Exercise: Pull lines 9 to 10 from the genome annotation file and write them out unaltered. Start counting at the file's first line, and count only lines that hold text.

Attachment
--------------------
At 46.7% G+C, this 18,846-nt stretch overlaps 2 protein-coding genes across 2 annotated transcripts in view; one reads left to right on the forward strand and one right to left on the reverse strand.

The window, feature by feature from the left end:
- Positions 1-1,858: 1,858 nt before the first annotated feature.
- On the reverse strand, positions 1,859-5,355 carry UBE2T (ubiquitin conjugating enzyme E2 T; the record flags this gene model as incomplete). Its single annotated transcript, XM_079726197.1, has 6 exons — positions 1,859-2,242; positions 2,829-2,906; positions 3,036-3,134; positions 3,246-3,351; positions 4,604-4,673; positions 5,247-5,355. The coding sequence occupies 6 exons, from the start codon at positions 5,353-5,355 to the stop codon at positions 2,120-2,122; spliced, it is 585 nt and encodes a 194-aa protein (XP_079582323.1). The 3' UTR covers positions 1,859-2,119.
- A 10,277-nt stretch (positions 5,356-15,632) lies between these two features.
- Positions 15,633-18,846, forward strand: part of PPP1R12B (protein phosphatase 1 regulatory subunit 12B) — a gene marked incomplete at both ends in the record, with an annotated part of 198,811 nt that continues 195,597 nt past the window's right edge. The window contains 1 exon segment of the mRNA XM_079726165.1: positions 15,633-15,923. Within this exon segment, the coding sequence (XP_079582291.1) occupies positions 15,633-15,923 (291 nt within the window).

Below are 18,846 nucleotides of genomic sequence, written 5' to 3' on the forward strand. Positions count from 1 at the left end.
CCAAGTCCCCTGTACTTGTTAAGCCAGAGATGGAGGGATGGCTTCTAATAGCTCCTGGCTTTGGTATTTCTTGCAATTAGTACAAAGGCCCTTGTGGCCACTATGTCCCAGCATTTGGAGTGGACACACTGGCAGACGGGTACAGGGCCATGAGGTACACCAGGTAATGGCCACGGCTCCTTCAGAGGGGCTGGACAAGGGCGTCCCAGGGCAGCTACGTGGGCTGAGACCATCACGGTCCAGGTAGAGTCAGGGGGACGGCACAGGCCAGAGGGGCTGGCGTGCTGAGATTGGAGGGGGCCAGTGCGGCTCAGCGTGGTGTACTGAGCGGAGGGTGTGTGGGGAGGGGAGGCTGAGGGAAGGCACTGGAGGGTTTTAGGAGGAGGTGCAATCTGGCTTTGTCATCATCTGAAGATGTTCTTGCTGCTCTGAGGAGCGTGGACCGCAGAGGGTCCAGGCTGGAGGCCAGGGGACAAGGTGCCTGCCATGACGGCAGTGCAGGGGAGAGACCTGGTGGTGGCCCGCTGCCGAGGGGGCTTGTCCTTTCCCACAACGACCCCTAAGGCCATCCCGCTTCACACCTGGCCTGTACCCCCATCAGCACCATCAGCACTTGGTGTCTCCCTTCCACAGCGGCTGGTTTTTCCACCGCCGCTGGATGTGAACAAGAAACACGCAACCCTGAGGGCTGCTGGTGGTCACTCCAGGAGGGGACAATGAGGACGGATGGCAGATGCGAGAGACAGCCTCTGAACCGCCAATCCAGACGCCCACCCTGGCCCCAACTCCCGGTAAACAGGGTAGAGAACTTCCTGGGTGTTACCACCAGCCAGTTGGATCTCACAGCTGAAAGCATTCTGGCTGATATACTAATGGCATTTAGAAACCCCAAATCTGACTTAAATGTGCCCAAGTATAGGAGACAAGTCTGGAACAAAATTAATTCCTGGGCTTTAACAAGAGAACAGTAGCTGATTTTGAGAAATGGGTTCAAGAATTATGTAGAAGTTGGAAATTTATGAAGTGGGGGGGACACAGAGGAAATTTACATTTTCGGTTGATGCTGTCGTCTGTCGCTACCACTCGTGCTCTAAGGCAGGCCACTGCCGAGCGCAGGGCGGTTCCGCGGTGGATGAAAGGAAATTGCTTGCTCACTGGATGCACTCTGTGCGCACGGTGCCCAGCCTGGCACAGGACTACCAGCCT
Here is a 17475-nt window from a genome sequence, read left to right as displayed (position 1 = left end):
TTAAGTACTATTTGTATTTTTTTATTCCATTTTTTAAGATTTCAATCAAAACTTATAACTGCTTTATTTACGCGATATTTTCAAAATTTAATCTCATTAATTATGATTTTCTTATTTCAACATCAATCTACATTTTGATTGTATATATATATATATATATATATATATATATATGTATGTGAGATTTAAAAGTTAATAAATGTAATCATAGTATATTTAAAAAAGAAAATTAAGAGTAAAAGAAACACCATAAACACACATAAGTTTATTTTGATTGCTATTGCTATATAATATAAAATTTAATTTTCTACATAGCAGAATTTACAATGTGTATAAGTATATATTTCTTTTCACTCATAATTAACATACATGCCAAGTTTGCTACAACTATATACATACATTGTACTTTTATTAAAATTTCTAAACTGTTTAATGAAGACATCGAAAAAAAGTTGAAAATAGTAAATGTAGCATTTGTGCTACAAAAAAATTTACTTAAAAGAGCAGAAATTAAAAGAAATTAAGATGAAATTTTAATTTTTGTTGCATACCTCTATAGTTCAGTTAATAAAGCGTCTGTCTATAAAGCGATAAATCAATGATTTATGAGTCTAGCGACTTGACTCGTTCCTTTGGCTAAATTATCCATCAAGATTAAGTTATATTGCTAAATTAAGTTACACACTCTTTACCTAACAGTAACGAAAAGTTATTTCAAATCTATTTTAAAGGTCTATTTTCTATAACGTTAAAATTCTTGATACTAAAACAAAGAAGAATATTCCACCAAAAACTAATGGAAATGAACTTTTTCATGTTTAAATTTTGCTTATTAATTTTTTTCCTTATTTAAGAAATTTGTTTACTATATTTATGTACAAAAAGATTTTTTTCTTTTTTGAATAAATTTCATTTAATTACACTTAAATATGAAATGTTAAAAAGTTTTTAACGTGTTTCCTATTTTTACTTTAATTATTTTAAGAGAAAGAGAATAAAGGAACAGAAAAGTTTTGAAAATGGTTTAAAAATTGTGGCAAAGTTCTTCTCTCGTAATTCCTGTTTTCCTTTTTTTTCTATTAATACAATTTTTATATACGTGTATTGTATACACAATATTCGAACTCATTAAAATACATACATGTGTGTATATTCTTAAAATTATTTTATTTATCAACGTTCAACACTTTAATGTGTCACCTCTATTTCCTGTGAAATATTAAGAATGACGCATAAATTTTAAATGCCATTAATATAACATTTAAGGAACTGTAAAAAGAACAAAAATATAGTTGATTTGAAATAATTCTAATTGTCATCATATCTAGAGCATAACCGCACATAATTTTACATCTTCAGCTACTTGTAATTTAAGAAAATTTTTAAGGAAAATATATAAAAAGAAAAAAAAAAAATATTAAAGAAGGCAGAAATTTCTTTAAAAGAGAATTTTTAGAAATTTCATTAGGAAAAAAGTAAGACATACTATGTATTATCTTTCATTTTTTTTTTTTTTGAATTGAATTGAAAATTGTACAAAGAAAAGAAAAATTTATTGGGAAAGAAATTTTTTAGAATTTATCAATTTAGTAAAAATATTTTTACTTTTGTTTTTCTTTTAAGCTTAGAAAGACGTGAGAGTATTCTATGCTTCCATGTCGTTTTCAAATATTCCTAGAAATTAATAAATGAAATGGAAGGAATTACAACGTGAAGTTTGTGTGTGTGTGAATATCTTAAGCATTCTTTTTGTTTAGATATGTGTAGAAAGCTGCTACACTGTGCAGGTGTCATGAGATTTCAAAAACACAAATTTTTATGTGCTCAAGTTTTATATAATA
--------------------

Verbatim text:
Here is a 17475-nt window from a genome sequence, read left to right as displayed (position 1 = left end):
TTAAGTACTATTTGTATTTTTTTATTCCATTTTTTAAGATTTCAATCAAAACTTATAACTGCTTTATTTACGCGATATTTTCAAAATTTAATCTCATTAATTATGATTTTCTTATTTCAACATCAATCTACATTTTGATTGTATATATATATATATATATATATATATATATATGTATGTGAGATTTAAAAGTTAATAAATGTAATCATAGTATATTTAAAAAAGAAAATTAAGAGTAAAAGAAACACCATAAACACACATAAGTTTATTTTGATTGCTATTGCTATATAATATAAAATTTAATTTTCTACATAGCAGAATTTACAATGTGTATAAGTATATATTTCTTTTCACTCATAATTAACATACATGCCAAGTTTGCTACAACTATATACATACATTGTACTTTTATTAAAATTTCTAAACTGTTTAATGAAGACATCGAAAAAAAGTTGAAAATAGTAAATGTAGCATTTGTGCTACAAAAAAATTTACTTAAAAGAGCAGAAATTAAAAGAAATTAAGATGAAATTTTAATTTTTGTTGCATACCTCTATAGTTCAGTTAATAAAGCGTCTGTCTATAAAGCGATAAATCAATGATTTATGAGTCTAGCGACTTGACTCGTTCCTTTGGCTAAATTATCCATCAAGATTAAGTTATATTGCTAAATTAAGTTACACACTCTTTACCTAACAGTAACGAAAAGTTATTTCAAATCTATTTTAAAGGTCTATTTTCTATAACGTTAAAATTCTTGATACTAAAACAAAGAAGAATATTCCACCAAAAACTAATGGAAATGAACTTTTTCATGTTTAAATTTTGCTTATTAATTTTTTTCCTTATTTAAGAAATTTGTTTACTATATTTATGTACAAAAAGATTTTTTTCTTTTTTGAATAAATTTCATTTAATTACACTTAAATATGAAATGTTAAAAAGTTTTTAACGTGTTTCCTATTTTTACTTTAATTATTTTAAGAGAAAGAGAATAAAGGAACAGAAAAGTTTTGAAAATGGTTTAAAAATTGTGGCAAAGTTCTTCTCTCGTAATTCCTGTTTTCCTTTTTTTTCTATTAATACAATTTTTATATACGTGTATTGTATACACAATATTCGAACTCATTAAAATACATACATGTGTGTATATTCTTAAAATTATTTTATTTATCAACGTTCAACACTTTAATGTGTCACCTCTATTTCCTGTGAAATATTAAGAATGACGCATAAATTTTAAATGCCATTAATATAACATTTAAGGAACTGTAAAAAGAACAAAAATATAGTTGATTTGAAATAATTCTAATTGTCATCATATCTAGAGCATAACCGCACATAATTTTACATCTTCAGCTACTTGTAATTTAAGAAAATTTTTAAGGAAAATATATAAAAAGAAAAAAAAAAAATATTAAAGAAGGCAGAAATTTCTTTAAAAGAGAATTTTTAGAAATTTCATTAGGAAAAAAGTAAGACATACTATGTATTATCTTTCATTTTTTTTTTTTTTGAATTGAATTGAAAATTGTACAAAGAAAAGAAAAATTTATTGGGAAAGAAATTTTTTAGAATTTATCAATTTAGTAAAAATATTTTTACTTTTGTTTTTCTTTTAAGCTTAGAAAGACGTGAGAGTATTCTATGCTTCCATGTCGTTTTCAAATATTCCTAGAAATTAATAAATGAAATGGAAGGAATTACAACGTGAAGTTTGTGTGTGTGTGAATATCTTAAGCATTCTTTTTGTTTAGATATGTGTAGAAAGCTGCTACACTGTGCAGGTGTCATGAGATTTCAAAAACACAAATTTTTATGTGCTCAAGTTTTATATAATA